- How many moves maximum does it take to solve a Rubik's Cube? Even though there are 43 quintillion possible configurations, any Rubik's Cube can be solved in 20 moves or less.
- What is the name of the first man-made satellite that the Soviet Union launched into space in 1957? Sputnik 1.
- A shape called a Lemniscape indicates what number in math? A lemniscape looks like the number eight turned on it's side. It's name means "ribbon."
- What is the chemical compound for salt? NaCl, otherwise known as sodium chloride.
- What number is spelled with the same number of letters as the number itself? Four.
- What are the four states of matter? Solid, liquid, gas, and plasma.
- What do you call the number on top of a fraction? Numerator. The number on the bottom is called the denominator.
- How many sides does the Great Pyramid of Giza have? Each of the visible "sides" are actually made up of two different sides that are slightly concaved towards each other from base to tip. This was only discovered after the invention of the plane because the indentation is invisible from the ground.
- Which four presidents are on Mount Rushmore? George Washington, Abraham Lincoln, Thomas Jefferson, and Theodore Roosevelt.
- Who sent Christopher Columbus to explore the New World? King Ferdinand of Spain.
- How old was Queen Elizabeth II when she was crowned Queen of England? 27.
- What is the oldest civilization in the world (that we know of)? This civilization started around 10,000 B.C. and is located in parts of present-day Iraq, Kuwait, Iran, Turkey, and Syria.
- What is the name of Thomas Jefferson's main house? Monticello, located in Virginia.
- What year was the wreck of the Titanic discovered? Robert Ballard discovered the wreck of the Titanic on September 1, 1985 with the help of unmanned submersible Argo.
- According to legend, who is famous for having the first "Eureka moment"? Archimedes, upon discovering the principle of buoyancy.
- Which country was the first to give women the right to vote? New Zealand, in 1893.
- How many wives did Henry VIII have executed? Henry VIII was married to six wives: Catherine of Aragon, Anne Boleyn, Jane Seymour, Anne of Cleves, Catherine Howard, and Catherine Parr. He had Anne Boleyn and Catherine Howard beheaded.
Coordinate a company picnic and activities with an online sign up. View an Example
ALL ABOUT ANIMALS
FOR THE FOODIES
- What is a group of bats called? A cauldron.
- What animal has the highest blood pressure? A giraffe.
- In the TV show Friends, Ross has a capuchin monkey who particularly enjoys what song? "The Lion Sleeps Tonight."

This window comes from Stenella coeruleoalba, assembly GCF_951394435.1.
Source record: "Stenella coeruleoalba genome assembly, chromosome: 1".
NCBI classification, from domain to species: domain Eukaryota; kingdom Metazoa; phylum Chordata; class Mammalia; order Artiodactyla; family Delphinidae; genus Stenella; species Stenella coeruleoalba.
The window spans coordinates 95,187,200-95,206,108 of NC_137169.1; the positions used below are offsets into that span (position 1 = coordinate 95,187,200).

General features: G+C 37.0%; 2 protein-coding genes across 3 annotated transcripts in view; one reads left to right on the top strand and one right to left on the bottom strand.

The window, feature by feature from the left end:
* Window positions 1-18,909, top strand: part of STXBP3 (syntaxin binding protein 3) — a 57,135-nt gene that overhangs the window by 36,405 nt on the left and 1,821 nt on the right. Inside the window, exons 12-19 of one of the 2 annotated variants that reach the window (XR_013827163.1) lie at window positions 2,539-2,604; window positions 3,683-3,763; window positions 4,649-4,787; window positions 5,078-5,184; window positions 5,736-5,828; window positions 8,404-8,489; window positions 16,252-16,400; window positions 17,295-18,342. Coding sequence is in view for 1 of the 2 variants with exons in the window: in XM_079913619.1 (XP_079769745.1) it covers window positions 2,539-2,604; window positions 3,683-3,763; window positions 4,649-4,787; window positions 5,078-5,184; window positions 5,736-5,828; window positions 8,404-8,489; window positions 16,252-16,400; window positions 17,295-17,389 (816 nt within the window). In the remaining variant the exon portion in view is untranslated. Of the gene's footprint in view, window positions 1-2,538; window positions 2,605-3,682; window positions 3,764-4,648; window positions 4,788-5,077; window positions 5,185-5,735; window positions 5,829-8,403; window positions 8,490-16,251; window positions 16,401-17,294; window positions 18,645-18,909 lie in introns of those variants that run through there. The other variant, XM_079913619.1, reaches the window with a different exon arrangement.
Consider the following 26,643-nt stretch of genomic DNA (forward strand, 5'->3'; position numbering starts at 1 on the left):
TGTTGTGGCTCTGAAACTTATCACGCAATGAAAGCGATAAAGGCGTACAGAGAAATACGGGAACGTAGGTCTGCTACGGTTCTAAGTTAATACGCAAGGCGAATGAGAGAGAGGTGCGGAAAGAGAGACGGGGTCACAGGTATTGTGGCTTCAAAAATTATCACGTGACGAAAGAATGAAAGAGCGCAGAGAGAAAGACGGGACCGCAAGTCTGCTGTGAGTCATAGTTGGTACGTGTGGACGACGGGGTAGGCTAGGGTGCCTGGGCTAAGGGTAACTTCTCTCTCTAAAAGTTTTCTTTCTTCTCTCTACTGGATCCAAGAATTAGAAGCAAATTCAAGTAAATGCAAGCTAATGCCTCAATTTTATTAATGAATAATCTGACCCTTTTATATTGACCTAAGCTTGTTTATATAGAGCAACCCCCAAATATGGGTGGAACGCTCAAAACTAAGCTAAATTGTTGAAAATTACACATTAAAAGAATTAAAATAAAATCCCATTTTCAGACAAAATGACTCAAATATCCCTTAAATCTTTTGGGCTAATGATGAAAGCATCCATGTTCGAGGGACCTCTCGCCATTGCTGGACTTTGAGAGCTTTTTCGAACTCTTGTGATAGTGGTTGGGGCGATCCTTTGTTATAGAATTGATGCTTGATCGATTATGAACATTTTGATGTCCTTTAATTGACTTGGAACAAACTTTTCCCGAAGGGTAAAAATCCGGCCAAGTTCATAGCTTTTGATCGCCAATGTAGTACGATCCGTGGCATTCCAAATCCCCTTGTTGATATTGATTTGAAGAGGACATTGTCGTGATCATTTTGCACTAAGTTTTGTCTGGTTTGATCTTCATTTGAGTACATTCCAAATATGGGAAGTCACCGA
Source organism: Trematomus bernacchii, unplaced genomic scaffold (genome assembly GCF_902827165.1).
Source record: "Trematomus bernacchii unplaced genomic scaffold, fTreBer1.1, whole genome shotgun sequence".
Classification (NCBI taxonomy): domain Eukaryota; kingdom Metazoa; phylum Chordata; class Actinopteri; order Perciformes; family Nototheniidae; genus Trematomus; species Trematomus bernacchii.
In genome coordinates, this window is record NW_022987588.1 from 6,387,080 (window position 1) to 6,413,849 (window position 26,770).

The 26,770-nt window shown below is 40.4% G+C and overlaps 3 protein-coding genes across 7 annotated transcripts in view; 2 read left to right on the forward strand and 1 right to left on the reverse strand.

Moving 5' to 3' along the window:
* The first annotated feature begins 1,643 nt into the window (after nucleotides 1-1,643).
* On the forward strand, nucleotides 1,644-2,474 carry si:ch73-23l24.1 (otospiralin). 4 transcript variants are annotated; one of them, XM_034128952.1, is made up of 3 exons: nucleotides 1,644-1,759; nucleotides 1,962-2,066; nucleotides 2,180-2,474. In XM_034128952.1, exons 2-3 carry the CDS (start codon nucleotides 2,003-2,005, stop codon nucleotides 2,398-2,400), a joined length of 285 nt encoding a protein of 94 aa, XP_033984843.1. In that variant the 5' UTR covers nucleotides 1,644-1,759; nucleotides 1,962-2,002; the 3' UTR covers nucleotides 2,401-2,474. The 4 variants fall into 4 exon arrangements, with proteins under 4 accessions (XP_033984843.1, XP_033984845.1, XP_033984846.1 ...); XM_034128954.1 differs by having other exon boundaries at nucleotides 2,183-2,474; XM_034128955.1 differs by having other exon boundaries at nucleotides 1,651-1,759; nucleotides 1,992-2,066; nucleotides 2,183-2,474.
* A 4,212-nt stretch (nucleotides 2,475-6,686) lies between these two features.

- What animal has the strongest bite? A hippopotamus.
- What is the name of the gorilla who was killed in 2016 when a three-year-old fell into his enclosure at the Cincinnati zoo? Harambe.
- Do polar bears and penguins live together? No, they live on polar opposite sides of the world. Polar bears inhabit the Northern polar regions while penguins live in Antarctica, which is as far South as you can go.
- What is the closest living relative to the T-Rex? The chicken.
- What animal is responsible for the most human deaths in the world? Mosquitos, which can infect people with deadly viruses are estimated by the World Health Organization to kill around 750,000 people per year.
- What animal is found on every single continent? Barn owls, mosquitos, otters, and cockroaches are found on all continents except Antarctica.
- Which baby animal can gain up to 250 pounds a day when growing to maturity? The blue whale, the largest animal on earth, can reach weights of up to 300,000 pounds in adulthood.
- Which fast food chain has the most locations around the world? Subway, with around 41,600 locations in 104 countries and territories.
- How many dots are on the Domino's logo? Three.
- What fruit is used to flavor Southern Comfort liqueur? Peach.
- What is the first food eaten in space by an American? Astronaut John Glenn was the first American to orbit Earth, and NASA packed him a meal of applesauce served in a toothpaste-like tube, along with some sugar tablets he dissolved in water.
- What is Arachibutyrophobia? The fear of having peanut butter stuck to the roof of your mouth.
- What does "Dorito" mean in Spanish? Little golden thing.
- What is the most common pizza topping? Pepperoni. This is followed by mushrooms, onions, and then sausage.
- What vitamin gives sweet potatoes and carrots their orange color? Vitamin A.
- What animal has long been associated with Budweiser? Clydesdale horses. These massive horses first appeared in ads for the brand in 1933 and continue to this day. They are housed in the Budweiser Stables in St. Louis.